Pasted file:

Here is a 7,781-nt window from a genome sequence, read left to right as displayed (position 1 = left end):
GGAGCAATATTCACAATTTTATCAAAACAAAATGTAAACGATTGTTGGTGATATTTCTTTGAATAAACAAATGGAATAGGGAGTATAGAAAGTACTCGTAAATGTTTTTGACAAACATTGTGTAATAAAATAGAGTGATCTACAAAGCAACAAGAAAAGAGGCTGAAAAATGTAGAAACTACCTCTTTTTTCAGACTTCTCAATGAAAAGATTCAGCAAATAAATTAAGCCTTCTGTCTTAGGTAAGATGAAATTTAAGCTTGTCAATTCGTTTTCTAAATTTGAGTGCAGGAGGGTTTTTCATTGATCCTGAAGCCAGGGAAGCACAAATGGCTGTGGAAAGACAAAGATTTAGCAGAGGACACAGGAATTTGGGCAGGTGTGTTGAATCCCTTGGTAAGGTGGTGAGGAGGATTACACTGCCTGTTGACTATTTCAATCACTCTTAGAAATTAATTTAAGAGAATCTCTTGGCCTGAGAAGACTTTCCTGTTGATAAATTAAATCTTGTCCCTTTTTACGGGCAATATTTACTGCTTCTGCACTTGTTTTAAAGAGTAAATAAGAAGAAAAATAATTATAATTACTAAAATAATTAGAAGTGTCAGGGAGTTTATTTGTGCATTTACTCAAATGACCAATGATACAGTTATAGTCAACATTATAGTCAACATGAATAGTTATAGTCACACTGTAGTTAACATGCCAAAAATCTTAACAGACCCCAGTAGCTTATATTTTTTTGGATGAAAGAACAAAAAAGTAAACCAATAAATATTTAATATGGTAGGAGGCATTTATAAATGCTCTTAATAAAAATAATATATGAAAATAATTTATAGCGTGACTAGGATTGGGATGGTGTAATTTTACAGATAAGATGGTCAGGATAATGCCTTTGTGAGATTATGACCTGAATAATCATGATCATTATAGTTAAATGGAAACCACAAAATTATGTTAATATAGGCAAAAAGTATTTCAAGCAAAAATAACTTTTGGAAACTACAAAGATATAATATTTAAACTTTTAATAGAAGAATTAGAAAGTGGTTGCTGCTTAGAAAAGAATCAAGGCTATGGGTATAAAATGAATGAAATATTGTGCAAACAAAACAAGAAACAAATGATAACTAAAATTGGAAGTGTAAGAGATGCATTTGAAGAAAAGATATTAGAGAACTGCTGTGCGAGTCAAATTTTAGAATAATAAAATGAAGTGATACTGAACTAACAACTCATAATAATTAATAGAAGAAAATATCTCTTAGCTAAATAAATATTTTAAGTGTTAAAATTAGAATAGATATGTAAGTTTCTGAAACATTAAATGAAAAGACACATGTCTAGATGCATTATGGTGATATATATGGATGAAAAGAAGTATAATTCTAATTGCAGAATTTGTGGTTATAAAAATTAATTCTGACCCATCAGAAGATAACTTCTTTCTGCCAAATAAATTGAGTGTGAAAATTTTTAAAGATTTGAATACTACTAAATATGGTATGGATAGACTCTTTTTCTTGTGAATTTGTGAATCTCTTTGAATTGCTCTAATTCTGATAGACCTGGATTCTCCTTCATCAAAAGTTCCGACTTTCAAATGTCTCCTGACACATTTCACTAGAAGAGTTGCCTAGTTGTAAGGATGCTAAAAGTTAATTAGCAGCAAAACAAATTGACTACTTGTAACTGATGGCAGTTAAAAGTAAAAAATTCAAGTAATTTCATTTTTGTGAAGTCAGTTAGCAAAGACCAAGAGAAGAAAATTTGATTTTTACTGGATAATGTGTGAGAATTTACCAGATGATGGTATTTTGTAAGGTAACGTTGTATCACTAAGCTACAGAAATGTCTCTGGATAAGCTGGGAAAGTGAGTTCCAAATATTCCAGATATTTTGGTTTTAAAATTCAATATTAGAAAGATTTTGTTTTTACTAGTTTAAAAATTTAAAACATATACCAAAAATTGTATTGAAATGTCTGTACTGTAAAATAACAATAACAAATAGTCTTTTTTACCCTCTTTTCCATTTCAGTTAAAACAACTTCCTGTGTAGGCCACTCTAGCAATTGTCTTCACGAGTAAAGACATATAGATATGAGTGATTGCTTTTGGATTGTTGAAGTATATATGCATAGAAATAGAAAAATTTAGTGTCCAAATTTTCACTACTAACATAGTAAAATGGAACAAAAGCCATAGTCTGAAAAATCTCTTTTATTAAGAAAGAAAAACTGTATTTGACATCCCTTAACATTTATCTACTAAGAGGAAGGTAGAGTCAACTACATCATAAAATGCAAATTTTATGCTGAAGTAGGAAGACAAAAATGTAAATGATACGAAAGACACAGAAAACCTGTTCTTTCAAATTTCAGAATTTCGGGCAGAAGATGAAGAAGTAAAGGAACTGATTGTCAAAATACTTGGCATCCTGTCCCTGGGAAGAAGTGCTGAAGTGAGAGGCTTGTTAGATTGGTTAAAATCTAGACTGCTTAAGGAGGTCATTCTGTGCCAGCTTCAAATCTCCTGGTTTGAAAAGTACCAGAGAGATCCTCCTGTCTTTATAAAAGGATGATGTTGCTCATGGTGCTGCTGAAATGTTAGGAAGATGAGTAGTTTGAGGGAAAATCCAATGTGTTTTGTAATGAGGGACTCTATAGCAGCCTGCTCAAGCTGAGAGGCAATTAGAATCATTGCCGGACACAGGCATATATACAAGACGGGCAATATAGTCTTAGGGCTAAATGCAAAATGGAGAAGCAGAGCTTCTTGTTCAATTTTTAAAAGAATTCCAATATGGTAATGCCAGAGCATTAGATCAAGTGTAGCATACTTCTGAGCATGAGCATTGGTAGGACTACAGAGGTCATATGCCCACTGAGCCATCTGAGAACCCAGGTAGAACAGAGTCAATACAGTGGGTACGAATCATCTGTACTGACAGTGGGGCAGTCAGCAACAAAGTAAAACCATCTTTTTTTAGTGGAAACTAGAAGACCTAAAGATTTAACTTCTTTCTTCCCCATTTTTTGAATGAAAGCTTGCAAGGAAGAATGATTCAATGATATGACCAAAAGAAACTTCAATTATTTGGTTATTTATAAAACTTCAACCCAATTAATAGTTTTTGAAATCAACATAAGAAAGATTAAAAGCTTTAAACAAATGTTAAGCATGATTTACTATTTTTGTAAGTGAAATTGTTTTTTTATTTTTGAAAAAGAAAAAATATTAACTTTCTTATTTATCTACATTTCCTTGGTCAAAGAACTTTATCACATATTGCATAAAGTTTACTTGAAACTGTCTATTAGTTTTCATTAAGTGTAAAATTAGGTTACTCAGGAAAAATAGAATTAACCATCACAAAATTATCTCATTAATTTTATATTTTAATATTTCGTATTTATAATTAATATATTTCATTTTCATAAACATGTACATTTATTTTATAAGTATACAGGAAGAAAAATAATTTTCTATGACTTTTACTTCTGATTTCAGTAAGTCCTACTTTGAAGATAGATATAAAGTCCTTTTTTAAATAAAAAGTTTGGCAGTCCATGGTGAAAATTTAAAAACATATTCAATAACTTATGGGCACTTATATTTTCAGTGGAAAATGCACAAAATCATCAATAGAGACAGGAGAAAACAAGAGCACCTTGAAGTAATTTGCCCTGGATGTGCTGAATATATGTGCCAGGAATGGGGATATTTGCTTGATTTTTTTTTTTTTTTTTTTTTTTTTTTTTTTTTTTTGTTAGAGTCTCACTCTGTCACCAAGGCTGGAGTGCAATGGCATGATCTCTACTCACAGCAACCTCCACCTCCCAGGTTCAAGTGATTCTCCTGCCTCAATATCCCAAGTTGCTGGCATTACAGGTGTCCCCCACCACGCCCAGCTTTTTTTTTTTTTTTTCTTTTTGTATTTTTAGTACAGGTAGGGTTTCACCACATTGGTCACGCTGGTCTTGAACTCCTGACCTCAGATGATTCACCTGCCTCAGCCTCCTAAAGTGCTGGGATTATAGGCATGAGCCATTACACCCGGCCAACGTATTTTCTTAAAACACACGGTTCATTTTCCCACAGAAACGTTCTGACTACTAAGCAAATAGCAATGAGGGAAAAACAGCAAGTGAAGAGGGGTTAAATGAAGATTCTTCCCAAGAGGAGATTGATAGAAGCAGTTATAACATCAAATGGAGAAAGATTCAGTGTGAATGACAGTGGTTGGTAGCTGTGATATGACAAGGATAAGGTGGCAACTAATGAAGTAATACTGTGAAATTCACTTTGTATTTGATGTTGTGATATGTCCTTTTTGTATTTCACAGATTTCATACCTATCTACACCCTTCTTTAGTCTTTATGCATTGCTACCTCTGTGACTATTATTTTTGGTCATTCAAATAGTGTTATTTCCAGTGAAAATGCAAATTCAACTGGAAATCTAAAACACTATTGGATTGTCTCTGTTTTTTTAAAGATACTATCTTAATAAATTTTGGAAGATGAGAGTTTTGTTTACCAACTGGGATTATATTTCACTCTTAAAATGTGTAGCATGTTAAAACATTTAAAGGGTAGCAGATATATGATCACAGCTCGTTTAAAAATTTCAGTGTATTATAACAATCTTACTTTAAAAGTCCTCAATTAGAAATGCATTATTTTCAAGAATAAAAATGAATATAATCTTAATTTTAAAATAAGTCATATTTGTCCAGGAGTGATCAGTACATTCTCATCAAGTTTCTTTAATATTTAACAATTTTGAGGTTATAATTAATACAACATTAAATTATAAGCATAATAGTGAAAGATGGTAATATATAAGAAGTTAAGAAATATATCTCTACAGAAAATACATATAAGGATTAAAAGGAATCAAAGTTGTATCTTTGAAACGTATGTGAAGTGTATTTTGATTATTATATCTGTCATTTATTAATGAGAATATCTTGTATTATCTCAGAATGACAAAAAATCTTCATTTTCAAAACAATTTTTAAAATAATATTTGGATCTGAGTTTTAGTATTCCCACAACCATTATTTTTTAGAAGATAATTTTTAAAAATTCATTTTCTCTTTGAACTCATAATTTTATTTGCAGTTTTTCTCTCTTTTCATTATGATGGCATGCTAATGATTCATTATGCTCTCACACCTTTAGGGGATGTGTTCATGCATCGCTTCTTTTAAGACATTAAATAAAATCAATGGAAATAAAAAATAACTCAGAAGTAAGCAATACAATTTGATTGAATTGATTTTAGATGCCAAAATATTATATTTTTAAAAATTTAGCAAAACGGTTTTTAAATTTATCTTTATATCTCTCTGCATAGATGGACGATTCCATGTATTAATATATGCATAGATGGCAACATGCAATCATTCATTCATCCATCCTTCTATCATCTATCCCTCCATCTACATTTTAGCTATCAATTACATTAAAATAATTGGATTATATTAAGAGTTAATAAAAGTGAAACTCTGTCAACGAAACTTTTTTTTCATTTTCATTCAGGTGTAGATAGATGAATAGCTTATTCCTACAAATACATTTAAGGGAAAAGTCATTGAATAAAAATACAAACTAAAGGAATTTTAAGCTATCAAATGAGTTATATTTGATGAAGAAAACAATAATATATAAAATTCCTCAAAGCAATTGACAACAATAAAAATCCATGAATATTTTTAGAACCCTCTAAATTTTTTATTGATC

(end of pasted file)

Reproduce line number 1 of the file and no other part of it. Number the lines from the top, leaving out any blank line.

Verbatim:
Here is a 7,781-nt window from a genome sequence, read left to right as displayed (position 1 = left end):